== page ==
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How to Live on 24 Hours a Day Paperback – July 1, 2007
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Top Customer Reviews
This book contains timeless advice about squeezing the most out of everyday life. Everything from training your brain to concentrate to living happily is discussed in full.
The book is short enough to be read in an hour or two (around 80 pages in length), and contains sufficient humor and conversational tone to make the read extremely enjoyable.
If you're looking for practical life advice to help improve your daily quality of life, you will find no better book than this.
Also: I read this book on the Kindle, and it was rendered perfectly. It is the full version of the book, and contains no weird issues (like some of the other free kindle books do).
I immediately downloaded it onto my kindle. It is a short book. I read it about an hour and a half, and I am a slow reader.
The author is British and the book was written in 1905. So by modern standards the advice it contains may seem a little harsh and paternalistic and the language somewhat stilted. But I really enjoyed the presentation compared to many modern politically correct but stylisticaly banal works. The humor is subtle but effective. The arguments are witty and thought-provoking and ultimately persuasive.
He begins with urging us to review our day and set aside time from outside our work hours, that we often waste by doing nothing, to do something truly worthwile. He recommends literature and the arts for building self and character but acknowledges that if one truly has no inclination towards these areas then they could do whatever else they enjoy that is interesting and mentally stimulating.
Besides the activity itself, though, he urges mental discipline and reflection. He stresses that the path to self-development is difficult and requires hard work and persistence. He warns against taking on too much to start with since that could result in failure and lowered self-esteem. He also cautions against going down the path only to become an insufferable prig looking down on everyone else.
While these are some of the bare-bones points he talks about, it is his language and style that makes the book such an enjoyable and inspiring read.
Time is a very funny thing; everyone gets the same amount per day. Rich people do not get more than poor people. It's not possible to go the store and buy time. Out of that 24 hours per day, everyone must carve out a life (marriage, family, work, hobbies, religion, etc).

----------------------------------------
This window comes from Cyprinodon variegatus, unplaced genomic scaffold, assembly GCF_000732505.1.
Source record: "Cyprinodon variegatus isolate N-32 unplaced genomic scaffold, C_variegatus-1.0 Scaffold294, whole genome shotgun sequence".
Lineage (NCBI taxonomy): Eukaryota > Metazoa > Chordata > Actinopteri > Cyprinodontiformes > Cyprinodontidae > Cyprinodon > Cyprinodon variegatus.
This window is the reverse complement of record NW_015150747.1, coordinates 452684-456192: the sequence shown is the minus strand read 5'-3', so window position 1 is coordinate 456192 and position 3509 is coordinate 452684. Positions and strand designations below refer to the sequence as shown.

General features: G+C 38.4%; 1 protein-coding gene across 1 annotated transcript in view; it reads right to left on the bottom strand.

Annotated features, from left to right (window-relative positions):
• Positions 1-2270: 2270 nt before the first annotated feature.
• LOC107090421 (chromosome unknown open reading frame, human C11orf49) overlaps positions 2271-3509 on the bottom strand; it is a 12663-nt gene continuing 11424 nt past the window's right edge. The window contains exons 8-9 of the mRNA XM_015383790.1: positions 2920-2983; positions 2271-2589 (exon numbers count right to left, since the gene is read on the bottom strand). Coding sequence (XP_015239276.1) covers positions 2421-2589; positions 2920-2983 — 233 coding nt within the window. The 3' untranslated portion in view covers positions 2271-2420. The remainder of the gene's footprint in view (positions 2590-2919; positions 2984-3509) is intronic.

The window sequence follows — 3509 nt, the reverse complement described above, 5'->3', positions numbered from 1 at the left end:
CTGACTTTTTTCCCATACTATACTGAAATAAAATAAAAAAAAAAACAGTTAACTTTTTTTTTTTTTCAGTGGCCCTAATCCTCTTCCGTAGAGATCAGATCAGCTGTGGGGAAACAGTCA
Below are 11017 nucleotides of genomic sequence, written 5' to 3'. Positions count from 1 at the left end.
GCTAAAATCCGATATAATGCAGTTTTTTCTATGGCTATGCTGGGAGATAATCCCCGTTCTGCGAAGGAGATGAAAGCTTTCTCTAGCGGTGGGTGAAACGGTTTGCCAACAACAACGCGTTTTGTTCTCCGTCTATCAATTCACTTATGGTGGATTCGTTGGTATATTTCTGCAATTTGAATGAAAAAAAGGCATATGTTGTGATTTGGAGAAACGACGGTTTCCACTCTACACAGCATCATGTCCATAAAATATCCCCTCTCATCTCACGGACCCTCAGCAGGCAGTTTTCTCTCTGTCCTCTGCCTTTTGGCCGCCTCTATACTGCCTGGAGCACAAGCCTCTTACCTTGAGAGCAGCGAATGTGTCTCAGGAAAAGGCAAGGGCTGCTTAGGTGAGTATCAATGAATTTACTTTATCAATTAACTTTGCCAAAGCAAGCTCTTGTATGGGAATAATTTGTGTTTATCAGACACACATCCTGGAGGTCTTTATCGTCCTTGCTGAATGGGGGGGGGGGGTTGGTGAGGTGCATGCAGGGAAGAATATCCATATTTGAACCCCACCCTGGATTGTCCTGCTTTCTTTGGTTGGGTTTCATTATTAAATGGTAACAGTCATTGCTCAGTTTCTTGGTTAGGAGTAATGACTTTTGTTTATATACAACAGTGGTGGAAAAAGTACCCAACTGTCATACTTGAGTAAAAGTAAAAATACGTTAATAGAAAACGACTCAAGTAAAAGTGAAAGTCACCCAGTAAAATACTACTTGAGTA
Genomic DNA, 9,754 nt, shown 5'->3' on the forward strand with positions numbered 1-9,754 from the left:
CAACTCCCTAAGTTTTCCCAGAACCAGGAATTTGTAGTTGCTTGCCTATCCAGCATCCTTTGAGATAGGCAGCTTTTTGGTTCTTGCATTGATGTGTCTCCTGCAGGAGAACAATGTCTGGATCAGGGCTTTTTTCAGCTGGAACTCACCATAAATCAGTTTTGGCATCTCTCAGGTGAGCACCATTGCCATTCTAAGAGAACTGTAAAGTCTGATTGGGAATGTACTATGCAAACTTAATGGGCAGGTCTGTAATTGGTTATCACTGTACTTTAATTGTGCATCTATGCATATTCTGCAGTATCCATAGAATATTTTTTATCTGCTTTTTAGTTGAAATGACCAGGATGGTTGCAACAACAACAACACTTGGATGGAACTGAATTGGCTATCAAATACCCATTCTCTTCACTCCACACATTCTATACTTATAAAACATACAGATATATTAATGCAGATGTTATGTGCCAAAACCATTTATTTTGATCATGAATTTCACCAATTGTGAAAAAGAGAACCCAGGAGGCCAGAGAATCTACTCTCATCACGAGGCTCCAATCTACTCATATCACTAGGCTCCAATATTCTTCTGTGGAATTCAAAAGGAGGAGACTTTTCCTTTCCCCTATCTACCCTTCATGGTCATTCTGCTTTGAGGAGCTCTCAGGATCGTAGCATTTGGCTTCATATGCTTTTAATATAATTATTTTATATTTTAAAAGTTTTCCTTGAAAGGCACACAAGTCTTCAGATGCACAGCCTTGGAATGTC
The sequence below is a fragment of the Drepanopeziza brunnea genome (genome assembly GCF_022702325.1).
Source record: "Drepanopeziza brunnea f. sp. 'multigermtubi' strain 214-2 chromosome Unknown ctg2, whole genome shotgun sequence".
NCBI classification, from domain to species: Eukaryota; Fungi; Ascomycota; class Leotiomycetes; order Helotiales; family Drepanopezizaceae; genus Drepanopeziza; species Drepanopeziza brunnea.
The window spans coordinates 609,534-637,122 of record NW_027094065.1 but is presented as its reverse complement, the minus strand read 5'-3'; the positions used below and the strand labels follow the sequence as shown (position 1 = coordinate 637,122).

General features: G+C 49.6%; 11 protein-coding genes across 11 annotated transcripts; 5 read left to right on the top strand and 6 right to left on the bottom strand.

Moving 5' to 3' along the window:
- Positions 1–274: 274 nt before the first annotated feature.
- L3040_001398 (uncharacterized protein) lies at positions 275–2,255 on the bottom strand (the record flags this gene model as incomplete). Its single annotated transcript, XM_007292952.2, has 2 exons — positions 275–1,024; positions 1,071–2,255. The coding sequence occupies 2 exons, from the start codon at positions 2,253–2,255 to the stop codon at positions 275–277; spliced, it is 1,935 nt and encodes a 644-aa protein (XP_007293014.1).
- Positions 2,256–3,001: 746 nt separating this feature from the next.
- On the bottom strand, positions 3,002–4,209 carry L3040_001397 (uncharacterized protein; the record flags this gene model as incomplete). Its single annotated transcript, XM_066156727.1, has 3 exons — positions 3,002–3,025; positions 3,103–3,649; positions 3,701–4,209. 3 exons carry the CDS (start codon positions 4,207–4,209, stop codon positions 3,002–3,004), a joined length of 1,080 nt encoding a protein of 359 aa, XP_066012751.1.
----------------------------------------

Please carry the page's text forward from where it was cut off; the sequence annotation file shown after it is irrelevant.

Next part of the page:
This book was written in a time and place (England of the early 1900s) where everyone took the train to work. One of the author's suggestions is to use that time concentrating on one thing; it doesn't matter what it is. If your mind starts wandering, hook a leash to it and bring it back. I'm not sure how well this would work today, when everyone drives to work. You say you can't concentrate for very long? Having to give a big presentation at work, or final exams in school, does a wonderful job of focusing the mind.
Then comes the evening, after the reader has gotten home from work. If this book had been written today, the author might say that occasionally vegging out in front of the TV is not a bad thing, but don't be like the average American, who does it for several hours a day, every day. Take, say, two hours a night, three nights a week, for a total of six hours. Use that time to learn a subject about which the reader is passionate, a hobby or interest. The subject can be literally anything, from A to Z. If a big subject like history is chosen, it's allowable to narrow it down to, for instance, the French Revolution or the Vietnam War.Read more ›
Most Recent Customer Reviews
A quick perusal tells me this will be a good read. I've got so much to read. There is so much knowledge.Published 16 days ago by Amazon Customer
After the first few pages it was ok. The concept of time though not new however it was well described.Published 2 months ago by HM
This book packs a lot in a few pages. Life changing.if you have the time or inclination read this to start living.Published 4 months ago by Chermaine E Fullinck
I wish I'd read this book 13 years ago and I'd if I should argue my teenage mind wouldn't tolerate it, I sell wish I'd read it 8 years ago. Read morePublished 4 months ago by Primadona
This book "hit the nail on the head". It was just what I was l looking for. Enjoyable and thought provoking without being preachy.Published 4 months ago by ANNETTE T.
Great hints for making the most of your precious daily allowance of 24 hours. It is very dated, however. Read morePublished 4 months ago by MamaC